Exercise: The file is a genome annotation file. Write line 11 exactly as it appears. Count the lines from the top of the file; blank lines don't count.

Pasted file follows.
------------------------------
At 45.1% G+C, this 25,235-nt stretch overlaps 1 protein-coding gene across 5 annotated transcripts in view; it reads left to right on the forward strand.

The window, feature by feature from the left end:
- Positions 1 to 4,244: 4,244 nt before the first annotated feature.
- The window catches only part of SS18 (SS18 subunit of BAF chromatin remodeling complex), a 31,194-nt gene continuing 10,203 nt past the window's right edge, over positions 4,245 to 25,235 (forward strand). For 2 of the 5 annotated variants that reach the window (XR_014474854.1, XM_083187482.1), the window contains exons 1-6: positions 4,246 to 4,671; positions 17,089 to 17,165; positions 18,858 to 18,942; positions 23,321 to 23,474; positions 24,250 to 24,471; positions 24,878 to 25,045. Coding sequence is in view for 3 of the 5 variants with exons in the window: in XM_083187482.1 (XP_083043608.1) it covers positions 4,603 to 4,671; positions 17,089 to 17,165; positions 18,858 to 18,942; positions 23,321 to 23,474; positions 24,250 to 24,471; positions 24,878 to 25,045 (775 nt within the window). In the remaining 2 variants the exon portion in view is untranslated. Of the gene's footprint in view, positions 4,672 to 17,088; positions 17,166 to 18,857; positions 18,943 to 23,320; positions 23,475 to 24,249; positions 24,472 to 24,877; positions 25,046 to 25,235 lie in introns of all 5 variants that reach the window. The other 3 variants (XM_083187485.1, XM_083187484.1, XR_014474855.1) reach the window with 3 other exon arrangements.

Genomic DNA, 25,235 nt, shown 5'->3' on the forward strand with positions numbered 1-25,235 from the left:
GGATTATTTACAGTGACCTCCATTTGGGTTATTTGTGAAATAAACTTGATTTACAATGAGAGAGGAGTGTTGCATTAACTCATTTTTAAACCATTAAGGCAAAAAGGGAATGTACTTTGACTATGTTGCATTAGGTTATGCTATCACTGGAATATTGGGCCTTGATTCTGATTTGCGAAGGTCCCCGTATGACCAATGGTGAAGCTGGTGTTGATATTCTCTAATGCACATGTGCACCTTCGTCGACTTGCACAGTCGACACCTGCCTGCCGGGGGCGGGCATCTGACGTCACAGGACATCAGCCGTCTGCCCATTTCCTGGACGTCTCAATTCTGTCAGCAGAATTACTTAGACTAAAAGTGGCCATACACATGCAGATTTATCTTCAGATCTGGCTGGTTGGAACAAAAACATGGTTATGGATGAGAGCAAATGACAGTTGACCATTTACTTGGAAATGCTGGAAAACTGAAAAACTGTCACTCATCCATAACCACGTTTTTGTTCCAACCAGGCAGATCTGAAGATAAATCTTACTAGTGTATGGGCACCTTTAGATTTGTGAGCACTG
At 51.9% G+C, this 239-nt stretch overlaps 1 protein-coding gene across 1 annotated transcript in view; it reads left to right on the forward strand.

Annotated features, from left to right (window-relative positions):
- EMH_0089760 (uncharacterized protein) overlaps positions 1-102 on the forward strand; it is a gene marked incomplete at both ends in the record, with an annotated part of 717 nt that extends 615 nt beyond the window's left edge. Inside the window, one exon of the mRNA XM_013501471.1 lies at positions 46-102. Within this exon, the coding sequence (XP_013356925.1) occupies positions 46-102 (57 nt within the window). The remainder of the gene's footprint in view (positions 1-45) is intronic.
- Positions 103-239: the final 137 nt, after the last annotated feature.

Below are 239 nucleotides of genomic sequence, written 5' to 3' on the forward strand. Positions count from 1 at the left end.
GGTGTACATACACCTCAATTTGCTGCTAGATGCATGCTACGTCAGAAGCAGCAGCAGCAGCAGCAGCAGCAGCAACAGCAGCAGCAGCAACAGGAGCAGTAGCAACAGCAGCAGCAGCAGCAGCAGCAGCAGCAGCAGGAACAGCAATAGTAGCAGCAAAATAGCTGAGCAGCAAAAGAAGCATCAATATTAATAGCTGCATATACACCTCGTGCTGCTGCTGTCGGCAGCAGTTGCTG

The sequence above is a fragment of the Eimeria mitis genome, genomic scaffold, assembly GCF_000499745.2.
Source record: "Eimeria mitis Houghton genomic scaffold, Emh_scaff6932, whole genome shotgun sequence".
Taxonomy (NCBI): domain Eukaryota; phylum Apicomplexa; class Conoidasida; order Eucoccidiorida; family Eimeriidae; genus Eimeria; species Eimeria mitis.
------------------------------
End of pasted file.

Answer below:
Below are 239 nucleotides of genomic sequence, written 5' to 3' on the forward strand. Positions count from 1 at the left end.